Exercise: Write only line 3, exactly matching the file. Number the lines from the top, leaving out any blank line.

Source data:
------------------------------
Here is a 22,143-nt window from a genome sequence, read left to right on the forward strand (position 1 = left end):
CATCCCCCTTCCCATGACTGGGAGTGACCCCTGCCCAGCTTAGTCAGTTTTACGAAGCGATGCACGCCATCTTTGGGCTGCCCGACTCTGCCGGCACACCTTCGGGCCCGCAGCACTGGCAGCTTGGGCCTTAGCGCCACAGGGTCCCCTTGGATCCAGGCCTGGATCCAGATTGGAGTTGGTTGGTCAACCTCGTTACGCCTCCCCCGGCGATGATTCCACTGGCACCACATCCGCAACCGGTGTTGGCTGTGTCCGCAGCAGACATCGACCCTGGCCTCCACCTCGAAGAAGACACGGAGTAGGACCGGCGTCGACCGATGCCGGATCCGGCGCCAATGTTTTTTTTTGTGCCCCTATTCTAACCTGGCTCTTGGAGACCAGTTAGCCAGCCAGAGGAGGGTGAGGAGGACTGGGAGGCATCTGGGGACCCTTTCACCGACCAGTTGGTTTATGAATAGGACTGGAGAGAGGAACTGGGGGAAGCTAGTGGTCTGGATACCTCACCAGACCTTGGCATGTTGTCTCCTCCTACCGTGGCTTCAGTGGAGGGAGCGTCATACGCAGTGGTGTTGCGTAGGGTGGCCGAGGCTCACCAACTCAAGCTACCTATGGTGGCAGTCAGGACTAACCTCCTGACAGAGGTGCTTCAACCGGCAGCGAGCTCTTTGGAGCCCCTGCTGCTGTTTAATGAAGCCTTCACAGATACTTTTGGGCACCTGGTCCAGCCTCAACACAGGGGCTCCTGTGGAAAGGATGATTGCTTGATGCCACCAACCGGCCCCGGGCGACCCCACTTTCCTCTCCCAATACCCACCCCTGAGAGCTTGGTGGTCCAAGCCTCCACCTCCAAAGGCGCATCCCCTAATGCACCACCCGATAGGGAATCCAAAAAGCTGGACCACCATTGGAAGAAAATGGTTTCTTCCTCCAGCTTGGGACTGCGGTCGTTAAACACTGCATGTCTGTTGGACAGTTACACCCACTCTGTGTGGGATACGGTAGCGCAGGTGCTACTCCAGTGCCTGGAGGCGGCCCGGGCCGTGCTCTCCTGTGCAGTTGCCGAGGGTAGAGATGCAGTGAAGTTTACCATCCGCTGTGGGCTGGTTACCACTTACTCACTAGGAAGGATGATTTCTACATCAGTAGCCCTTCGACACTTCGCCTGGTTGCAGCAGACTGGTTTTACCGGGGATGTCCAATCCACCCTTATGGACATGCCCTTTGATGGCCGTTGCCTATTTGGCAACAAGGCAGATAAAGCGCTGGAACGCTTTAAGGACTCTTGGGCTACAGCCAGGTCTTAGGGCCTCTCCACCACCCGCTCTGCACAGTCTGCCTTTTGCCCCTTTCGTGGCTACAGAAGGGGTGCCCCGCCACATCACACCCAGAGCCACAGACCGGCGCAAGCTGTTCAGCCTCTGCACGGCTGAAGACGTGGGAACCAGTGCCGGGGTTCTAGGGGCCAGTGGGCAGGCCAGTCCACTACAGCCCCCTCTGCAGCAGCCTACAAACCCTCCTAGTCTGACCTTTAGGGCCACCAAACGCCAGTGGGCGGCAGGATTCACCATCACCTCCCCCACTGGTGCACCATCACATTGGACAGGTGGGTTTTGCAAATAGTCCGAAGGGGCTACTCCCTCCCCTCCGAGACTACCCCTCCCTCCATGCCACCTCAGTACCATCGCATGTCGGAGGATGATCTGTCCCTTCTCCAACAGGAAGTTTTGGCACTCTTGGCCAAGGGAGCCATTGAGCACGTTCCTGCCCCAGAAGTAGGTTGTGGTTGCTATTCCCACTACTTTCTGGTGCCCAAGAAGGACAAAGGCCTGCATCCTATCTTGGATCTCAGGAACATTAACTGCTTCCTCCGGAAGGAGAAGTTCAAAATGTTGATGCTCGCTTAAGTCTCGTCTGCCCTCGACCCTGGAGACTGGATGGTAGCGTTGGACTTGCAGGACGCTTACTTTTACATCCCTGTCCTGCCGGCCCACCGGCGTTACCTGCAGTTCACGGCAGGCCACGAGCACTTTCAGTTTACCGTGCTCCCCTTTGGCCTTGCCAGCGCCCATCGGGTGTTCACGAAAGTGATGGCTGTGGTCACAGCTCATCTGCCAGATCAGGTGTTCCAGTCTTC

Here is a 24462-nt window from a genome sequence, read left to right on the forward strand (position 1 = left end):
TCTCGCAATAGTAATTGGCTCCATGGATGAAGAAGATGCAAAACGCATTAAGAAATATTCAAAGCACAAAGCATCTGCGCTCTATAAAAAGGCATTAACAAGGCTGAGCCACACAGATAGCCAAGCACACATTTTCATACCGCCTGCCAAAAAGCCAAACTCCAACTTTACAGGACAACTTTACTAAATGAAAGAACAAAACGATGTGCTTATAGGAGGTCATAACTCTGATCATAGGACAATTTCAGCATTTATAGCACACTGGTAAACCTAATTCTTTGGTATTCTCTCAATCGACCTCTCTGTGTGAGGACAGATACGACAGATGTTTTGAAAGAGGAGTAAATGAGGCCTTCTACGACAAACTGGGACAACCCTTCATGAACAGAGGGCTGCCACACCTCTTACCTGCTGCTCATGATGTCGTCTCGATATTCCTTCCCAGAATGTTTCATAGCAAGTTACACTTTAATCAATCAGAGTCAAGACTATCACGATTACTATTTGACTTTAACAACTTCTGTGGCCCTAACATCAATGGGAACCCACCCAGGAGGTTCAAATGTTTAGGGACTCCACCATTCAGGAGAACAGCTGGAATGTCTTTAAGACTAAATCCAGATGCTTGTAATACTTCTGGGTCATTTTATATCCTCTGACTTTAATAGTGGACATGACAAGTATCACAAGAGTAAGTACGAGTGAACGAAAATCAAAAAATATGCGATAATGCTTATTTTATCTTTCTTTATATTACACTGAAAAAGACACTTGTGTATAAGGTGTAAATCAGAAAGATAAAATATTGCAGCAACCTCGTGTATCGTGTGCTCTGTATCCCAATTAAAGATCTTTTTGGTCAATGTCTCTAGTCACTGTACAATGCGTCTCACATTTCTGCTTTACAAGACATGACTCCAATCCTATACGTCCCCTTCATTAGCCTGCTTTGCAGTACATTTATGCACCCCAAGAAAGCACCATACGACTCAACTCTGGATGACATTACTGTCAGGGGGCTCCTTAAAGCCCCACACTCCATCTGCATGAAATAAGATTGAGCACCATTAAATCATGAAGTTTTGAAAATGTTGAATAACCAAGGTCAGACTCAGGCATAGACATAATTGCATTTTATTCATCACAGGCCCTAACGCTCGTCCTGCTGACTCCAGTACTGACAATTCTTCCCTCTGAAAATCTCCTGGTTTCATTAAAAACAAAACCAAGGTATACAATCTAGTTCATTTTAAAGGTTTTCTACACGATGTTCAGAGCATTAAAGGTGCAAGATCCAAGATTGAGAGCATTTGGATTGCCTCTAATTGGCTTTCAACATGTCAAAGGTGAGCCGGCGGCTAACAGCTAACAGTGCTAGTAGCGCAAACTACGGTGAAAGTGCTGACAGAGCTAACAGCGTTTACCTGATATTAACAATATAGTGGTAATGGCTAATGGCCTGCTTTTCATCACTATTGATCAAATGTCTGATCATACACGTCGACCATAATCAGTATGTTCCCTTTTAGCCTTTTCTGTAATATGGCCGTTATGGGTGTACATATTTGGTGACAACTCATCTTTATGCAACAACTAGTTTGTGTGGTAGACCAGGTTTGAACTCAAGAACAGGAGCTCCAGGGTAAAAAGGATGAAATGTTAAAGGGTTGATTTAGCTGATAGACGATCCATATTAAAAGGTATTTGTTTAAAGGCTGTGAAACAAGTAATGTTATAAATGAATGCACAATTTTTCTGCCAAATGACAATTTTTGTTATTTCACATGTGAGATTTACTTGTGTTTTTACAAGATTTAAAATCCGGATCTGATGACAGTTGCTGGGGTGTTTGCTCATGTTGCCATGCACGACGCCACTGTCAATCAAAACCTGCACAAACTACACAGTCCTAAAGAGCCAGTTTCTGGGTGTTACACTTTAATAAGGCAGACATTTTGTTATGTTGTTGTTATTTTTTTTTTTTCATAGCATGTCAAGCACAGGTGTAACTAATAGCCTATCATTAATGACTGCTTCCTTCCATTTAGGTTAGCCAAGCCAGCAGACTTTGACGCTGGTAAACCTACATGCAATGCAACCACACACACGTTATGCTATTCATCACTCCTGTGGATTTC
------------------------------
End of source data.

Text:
Here is a 24462-nt window from a genome sequence, read left to right on the forward strand (position 1 = left end):